In this game after 15 moves I would simply put one rook on “c” line, neutralizing any counter-play and then play f4. Funny that as soon as I played Rc1 Fritz played Bg5 and f4. Then in that position, though equal by Fritz, I think you definitely could overplay him.

  4. 29.Qh5 g6, 30.Qh6 f5, 31.Ng5 Qe7 (forced), 32. gxf Rxf, 33.RxR exR, 33.Rh4 and now ..R2+, 35.Kf1 repetition is forced, as 33…Qc7 actually loses for Black. Black had a couple ways to go wrong there. I went over this with Crafty, but found some of those moves myself.

    The Qh3 idea was to be followed up with Bd3, weakening his castled position. I figured he would capture on d4, but was only expecting Qe4 after I played Nf3 forking queen and bishop. Then my plan was to put rooks on e1 and d1, kicking out his queen and winning time and tactical resources. His ..Bxf2+, I never figured on that or saw it.

    I thought of 24.Qf4 but didn’t want to oppose his f-file rook with queen.

    The position was truly equal before I played Ng5, and I was still debating between Nxf7 plan and Qh5 plan, but low time made me want to pick the crazier choice, kind of like over-compensating for the problem. If I had only calculated that 29.Qh5 works against …d3, I would have played it.

    One thing which doesn’t get mentioned is that these faster players like Alex and Isaac, they do most of their thinking and best thinking on my time, so it’s actually not so advantageous for me to spend too much time against them. On the one hand, I usually play the move I would have blitzed, but OTH they spend the time and make a better move than if I had not given them time to think.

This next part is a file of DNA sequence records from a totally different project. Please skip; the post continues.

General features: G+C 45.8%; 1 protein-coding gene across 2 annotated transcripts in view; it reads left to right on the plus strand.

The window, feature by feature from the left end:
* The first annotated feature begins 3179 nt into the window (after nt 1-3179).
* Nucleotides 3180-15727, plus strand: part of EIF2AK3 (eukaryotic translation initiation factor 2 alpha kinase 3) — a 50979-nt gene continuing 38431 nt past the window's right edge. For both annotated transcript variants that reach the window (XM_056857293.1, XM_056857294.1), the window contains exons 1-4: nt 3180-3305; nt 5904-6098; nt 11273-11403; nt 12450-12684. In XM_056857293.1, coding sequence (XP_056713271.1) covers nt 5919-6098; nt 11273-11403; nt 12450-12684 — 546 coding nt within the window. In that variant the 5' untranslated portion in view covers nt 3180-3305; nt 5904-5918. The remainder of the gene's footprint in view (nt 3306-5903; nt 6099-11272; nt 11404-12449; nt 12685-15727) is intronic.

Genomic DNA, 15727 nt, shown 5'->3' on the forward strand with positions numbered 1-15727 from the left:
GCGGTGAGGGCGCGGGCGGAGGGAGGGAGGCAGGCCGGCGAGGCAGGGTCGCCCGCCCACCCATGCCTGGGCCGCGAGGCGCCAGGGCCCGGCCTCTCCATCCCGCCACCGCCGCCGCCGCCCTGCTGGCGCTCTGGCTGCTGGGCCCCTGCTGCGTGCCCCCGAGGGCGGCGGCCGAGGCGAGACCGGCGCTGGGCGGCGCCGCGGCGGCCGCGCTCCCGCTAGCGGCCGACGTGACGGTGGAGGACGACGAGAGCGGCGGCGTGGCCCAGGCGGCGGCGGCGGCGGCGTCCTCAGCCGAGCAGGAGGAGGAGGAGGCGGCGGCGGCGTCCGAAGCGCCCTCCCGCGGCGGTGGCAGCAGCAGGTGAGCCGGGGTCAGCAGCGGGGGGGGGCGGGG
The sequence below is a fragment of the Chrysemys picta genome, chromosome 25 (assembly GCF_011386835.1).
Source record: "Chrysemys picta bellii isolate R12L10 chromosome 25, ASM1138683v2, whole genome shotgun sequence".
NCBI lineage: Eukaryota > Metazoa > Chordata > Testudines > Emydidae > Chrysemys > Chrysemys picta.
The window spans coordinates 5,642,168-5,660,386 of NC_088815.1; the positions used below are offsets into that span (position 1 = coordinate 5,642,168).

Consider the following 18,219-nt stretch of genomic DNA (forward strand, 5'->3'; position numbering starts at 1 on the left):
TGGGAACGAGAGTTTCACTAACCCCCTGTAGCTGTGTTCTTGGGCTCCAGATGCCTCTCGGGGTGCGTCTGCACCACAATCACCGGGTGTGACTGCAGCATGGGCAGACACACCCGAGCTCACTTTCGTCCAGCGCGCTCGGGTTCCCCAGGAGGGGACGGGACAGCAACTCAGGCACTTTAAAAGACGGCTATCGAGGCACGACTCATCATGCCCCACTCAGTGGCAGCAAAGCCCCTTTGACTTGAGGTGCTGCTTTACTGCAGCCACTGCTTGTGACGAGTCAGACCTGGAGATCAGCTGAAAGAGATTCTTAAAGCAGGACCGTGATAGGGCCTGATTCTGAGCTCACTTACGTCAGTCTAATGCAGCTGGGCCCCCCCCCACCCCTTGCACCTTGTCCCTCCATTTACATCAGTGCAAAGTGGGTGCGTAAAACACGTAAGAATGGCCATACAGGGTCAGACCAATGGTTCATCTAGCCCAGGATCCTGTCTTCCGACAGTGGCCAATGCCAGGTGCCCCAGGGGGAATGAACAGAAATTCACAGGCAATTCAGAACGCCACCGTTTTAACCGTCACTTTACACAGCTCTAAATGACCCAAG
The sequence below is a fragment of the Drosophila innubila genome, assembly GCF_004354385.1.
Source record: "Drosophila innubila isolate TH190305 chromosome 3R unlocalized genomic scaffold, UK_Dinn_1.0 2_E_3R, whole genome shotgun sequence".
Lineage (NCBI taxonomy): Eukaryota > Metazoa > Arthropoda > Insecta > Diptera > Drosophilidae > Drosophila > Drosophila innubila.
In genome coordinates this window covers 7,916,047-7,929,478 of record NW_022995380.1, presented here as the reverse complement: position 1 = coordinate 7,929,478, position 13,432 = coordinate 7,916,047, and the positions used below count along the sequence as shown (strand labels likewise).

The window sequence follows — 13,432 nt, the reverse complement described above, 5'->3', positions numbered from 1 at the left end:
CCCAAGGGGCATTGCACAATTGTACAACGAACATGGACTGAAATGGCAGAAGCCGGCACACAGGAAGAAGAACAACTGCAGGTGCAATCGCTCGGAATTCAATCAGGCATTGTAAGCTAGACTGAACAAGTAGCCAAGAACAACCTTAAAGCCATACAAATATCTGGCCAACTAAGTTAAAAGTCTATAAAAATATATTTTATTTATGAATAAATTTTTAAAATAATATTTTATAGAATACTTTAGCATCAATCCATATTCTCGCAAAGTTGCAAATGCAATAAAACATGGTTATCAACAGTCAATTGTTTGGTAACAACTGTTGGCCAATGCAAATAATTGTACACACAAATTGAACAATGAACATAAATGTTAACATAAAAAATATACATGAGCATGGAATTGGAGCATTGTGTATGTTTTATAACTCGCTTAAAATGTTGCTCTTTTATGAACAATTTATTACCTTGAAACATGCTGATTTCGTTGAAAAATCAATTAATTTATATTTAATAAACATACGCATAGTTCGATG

But there is still some psychology involved, for example if I spend a lot of time giving up the exchange, Alex is more prone to believing it, that I had worked it through. Whereas, if Alex make a fast move, I am more prone to believe that he is confident in his decision. It’s odd, but true, often people have that “mind-read” feeling about their opponents’ moves OTB.

    Parting shot, I found 29.Qh5, Fritz won’t find that for you, Crafty is the same way “If it’s not Scottish, it must be crap! says the engine.” (old S&L skit) I kid, since I am part Scottish as well. You can mark my words, an engine won’t show you how to bail out of a position quickly, if it’s not forced to where that that’s the best thing to do, then the computer will tend to disdain it and look for longer play with more complications, but it’s something one needs to know how to do at G/90.